Health inequalities lead to differing health outcomes between certain groups and individuals, with some groups more likely than others to experience poorer health outcomes in comparison to others. Children and young people are one group where health disparities are clear and have grown in recent years. However, the focus on reducing health inequalities in the NHS (both via research and clinical delivery) has largely been targeted at older age groups.

The inequalities that develop in early years can become embedded across the life course, potentially storing up problems for individuals and for NHS services. Providing high quality services for children and young people can prevent ill health in later life, creating healthier societies and reducing demand for services. Research has shown that interventions to improve health outcomes for children are particularly effective in comparison to intervening at later age points, as they can influence health status across the life course.

Michael Marmot's review of health inequalities in England identifies "giving every child the best start in life" as a key policy objective. There are two versions of NHS England’s Core20PLUS5 framework for reducing health inequalities – one for adults and the other for children and young people. This approach further demonstrates the need to differentiate actions by age, to address different clinical needs at different stages of development as well as to take into account social, educational and communications skills as children and young people develop.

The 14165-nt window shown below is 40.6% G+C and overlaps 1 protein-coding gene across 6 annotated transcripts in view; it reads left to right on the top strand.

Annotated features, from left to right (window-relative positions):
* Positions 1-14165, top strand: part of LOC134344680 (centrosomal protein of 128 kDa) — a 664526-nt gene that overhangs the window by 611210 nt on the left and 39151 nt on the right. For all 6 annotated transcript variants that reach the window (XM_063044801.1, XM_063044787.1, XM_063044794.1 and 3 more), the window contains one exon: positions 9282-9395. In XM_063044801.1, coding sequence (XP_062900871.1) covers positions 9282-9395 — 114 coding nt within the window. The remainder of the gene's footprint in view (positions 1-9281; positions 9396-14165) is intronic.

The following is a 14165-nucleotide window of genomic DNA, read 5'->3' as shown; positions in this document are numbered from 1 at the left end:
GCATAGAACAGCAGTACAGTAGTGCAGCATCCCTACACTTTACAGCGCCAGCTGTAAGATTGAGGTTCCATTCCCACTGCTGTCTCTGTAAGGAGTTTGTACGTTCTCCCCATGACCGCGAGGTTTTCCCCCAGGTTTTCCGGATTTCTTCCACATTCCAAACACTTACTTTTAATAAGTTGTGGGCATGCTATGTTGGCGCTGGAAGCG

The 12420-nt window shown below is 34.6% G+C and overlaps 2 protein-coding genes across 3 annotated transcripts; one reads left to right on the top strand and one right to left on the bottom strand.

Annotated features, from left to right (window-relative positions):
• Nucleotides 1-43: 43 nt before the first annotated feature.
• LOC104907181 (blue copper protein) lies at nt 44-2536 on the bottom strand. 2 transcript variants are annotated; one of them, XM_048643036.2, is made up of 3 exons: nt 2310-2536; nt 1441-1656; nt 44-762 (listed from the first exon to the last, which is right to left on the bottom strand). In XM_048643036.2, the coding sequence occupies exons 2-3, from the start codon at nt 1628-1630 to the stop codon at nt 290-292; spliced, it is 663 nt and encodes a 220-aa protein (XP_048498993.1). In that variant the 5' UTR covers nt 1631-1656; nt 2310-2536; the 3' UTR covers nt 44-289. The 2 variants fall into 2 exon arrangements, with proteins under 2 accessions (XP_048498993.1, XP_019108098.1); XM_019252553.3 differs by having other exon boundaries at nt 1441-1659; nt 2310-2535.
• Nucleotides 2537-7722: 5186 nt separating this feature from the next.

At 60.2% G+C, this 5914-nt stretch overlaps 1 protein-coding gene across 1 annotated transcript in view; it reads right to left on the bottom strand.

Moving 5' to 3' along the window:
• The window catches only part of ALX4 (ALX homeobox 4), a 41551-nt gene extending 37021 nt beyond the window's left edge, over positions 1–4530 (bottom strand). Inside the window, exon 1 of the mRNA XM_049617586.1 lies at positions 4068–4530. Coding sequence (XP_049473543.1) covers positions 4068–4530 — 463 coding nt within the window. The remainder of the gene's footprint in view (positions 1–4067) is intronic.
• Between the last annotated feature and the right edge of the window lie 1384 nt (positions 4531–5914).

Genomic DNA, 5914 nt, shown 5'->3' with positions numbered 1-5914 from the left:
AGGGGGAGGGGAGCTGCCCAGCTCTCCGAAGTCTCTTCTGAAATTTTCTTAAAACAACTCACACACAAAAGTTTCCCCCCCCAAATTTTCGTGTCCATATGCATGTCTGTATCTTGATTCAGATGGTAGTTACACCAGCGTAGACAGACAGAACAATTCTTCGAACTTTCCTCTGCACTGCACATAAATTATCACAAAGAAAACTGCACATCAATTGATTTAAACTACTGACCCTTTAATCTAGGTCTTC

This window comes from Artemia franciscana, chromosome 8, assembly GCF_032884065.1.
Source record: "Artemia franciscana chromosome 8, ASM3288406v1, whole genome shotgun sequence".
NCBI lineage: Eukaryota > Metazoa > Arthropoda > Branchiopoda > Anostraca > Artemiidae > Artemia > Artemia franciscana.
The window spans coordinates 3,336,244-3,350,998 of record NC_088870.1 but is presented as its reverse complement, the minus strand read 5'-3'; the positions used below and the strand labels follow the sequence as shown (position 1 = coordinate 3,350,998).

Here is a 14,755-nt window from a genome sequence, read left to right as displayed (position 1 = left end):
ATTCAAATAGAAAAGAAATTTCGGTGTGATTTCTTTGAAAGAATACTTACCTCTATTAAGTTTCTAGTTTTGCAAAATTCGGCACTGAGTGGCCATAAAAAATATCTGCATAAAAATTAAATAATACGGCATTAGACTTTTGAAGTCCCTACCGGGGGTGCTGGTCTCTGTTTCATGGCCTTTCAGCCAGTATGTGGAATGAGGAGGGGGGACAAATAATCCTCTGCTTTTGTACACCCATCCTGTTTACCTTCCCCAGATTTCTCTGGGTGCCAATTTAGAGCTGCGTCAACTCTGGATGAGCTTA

This report sets out the data and evidence of the health inequalities experienced by children and young people. It outlines the rationale for shifting attention towards this age group to prevent health inequalities later in life. It also considers the role that trusts can play in targeting interventions towards improving the health and wellbeing of children and young people who are more likely to experience inequalities. We have highlighted the existing work of trusts to reduce children and young people's health inequalities within case studies from Barts Health NHS Trust and Gateshead Health NHS Foundation Trust.